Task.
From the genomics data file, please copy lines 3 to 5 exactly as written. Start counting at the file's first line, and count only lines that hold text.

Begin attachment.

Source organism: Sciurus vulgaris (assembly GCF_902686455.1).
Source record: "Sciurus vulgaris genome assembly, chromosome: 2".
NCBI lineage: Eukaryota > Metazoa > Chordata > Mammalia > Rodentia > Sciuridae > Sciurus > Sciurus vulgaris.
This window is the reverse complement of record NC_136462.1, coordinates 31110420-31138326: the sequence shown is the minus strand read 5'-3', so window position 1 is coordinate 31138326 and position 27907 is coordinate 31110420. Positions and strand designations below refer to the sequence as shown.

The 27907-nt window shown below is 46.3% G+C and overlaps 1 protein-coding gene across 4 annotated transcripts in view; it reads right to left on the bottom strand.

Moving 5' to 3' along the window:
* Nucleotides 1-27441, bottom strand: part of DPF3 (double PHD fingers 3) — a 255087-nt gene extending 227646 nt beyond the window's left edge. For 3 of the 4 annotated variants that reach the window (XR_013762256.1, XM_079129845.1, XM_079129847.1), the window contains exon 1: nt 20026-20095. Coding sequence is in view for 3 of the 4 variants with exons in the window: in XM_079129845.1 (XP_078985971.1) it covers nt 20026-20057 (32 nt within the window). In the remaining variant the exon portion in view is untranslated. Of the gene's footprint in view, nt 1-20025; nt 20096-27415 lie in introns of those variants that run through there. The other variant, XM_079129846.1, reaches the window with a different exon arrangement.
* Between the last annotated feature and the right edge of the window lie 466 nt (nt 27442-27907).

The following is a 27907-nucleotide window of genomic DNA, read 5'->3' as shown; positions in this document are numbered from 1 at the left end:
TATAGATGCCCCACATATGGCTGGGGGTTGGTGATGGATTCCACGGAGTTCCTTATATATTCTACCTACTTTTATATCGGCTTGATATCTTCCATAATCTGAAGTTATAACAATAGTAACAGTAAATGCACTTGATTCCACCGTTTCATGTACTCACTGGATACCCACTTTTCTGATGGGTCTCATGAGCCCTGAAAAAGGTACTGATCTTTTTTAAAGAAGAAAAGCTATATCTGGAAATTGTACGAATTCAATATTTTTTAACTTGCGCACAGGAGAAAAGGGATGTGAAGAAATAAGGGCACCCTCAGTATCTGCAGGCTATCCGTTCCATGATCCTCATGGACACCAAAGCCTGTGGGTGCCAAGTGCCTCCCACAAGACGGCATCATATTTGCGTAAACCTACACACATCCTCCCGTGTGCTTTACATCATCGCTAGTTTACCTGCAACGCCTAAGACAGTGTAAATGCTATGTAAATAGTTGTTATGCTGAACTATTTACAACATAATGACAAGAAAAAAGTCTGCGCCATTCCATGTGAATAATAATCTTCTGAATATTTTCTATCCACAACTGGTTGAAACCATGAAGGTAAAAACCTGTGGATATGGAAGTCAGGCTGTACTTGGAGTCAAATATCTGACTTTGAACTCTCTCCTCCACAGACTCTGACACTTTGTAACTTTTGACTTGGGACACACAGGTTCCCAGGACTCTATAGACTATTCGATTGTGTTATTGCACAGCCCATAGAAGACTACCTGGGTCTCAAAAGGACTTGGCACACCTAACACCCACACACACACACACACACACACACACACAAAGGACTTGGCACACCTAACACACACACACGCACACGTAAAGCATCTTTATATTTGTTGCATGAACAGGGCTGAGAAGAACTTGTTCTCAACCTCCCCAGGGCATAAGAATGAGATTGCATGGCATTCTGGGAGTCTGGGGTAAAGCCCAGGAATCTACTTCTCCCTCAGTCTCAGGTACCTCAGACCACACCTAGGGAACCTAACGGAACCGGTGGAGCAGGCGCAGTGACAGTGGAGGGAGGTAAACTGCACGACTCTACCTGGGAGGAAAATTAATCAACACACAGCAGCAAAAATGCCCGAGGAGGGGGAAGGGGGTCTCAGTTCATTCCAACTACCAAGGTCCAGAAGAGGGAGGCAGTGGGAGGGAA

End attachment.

NCBI lineage: Eukaryota > Metazoa > Chordata > Mammalia > Rodentia > Sciuridae > Sciurus > Sciurus vulgaris.
This window is the reverse complement of record NC_136462.1, coordinates 31110420-31138326: the sequence shown is the minus strand read 5'-3', so window position 1 is coordinate 31138326 and position 27907 is coordinate 31110420. Positions and strand designations below refer to the sequence as shown.

The 27907-nt window shown below is 46.3% G+C and overlaps 1 protein-coding gene across 4 annotated transcripts in view; it reads right to left on the bottom strand.